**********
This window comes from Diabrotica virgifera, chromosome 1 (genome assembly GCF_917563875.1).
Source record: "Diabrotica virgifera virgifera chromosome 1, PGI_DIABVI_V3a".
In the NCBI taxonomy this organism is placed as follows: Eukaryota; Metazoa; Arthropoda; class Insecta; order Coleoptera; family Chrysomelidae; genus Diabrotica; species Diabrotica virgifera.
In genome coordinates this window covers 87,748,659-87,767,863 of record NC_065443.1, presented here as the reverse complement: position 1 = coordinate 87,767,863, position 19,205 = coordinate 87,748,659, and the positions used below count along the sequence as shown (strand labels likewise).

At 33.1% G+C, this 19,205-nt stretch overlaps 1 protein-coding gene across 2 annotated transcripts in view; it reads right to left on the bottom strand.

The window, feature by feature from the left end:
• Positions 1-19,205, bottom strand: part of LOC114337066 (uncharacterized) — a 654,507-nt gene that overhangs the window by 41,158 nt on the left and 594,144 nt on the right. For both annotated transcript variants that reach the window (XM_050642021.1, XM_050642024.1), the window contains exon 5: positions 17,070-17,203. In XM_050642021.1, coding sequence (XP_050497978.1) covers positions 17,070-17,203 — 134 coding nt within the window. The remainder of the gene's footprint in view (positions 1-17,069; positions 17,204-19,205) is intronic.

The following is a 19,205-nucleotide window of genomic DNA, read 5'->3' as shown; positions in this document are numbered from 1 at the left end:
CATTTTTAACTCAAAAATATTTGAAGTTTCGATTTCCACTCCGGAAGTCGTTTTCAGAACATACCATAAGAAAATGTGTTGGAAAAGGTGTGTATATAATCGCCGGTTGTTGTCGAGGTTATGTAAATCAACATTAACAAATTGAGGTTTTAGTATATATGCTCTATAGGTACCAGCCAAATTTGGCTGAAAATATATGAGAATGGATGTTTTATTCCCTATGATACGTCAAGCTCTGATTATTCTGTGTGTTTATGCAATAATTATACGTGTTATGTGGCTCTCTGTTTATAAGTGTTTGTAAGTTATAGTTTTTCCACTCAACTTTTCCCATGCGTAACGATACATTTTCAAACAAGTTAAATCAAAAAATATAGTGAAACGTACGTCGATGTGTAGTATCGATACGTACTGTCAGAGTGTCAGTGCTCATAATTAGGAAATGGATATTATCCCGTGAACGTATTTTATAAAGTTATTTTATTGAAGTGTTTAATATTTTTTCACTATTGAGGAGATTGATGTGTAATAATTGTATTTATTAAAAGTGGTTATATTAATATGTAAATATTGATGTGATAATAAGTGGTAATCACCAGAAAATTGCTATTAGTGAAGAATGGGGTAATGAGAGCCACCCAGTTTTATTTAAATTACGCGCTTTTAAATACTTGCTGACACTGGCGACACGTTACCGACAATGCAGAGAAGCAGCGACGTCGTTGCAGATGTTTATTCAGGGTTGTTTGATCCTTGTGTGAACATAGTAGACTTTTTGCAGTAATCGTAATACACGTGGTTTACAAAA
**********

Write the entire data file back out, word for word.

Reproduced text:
This window comes from Diabrotica virgifera, chromosome 1 (genome assembly GCF_917563875.1).
Source record: "Diabrotica virgifera virgifera chromosome 1, PGI_DIABVI_V3a".
In the NCBI taxonomy this organism is placed as follows: Eukaryota; Metazoa; Arthropoda; class Insecta; order Coleoptera; family Chrysomelidae; genus Diabrotica; species Diabrotica virgifera.
In genome coordinates this window covers 87,748,659-87,767,863 of record NC_065443.1, presented here as the reverse complement: position 1 = coordinate 87,767,863, position 19,205 = coordinate 87,748,659, and the positions used below count along the sequence as shown (strand labels likewise).

At 33.1% G+C, this 19,205-nt stretch overlaps 1 protein-coding gene across 2 annotated transcripts in view; it reads right to left on the bottom strand.

The window, feature by feature from the left end:
• Positions 1-19,205, bottom strand: part of LOC114337066 (uncharacterized) — a 654,507-nt gene that overhangs the window by 41,158 nt on the left and 594,144 nt on the right. For both annotated transcript variants that reach the window (XM_050642021.1, XM_050642024.1), the window contains exon 5: positions 17,070-17,203. In XM_050642021.1, coding sequence (XP_050497978.1) covers positions 17,070-17,203 — 134 coding nt within the window. The remainder of the gene's footprint in view (positions 1-17,069; positions 17,204-19,205) is intronic.

The following is a 19,205-nucleotide window of genomic DNA, read 5'->3' as shown; positions in this document are numbered from 1 at the left end:
CATTTTTAACTCAAAAATATTTGAAGTTTCGATTTCCACTCCGGAAGTCGTTTTCAGAACATACCATAAGAAAATGTGTTGGAAAAGGTGTGTATATAATCGCCGGTTGTTGTCGAGGTTATGTAAATCAACATTAACAAATTGAGGTTTTAGTATATATGCTCTATAGGTACCAGCCAAATTTGGCTGAAAATATATGAGAATGGATGTTTTATTCCCTATGATACGTCAAGCTCTGATTATTCTGTGTGTTTATGCAATAATTATACGTGTTATGTGGCTCTCTGTTTATAAGTGTTTGTAAGTTATAGTTTTTCCACTCAACTTTTCCCATGCGTAACGATACATTTTCAAACAAGTTAAATCAAAAAATATAGTGAAACGTACGTCGATGTGTAGTATCGATACGTACTGTCAGAGTGTCAGTGCTCATAATTAGGAAATGGATATTATCCCGTGAACGTATTTTATAAAGTTATTTTATTGAAGTGTTTAATATTTTTTCACTATTGAGGAGATTGATGTGTAATAATTGTATTTATTAAAAGTGGTTATATTAATATGTAAATATTGATGTGATAATAAGTGGTAATCACCAGAAAATTGCTATTAGTGAAGAATGGGGTAATGAGAGCCACCCAGTTTTATTTAAATTACGCGCTTTTAAATACTTGCTGACACTGGCGACACGTTACCGACAATGCAGAGAAGCAGCGACGTCGTTGCAGATGTTTATTCAGGGTTGTTTGATCCTTGTGTGAACATAGTAGACTTTTTGCAGTAATCGTAATACACGTGGTTTACAAAA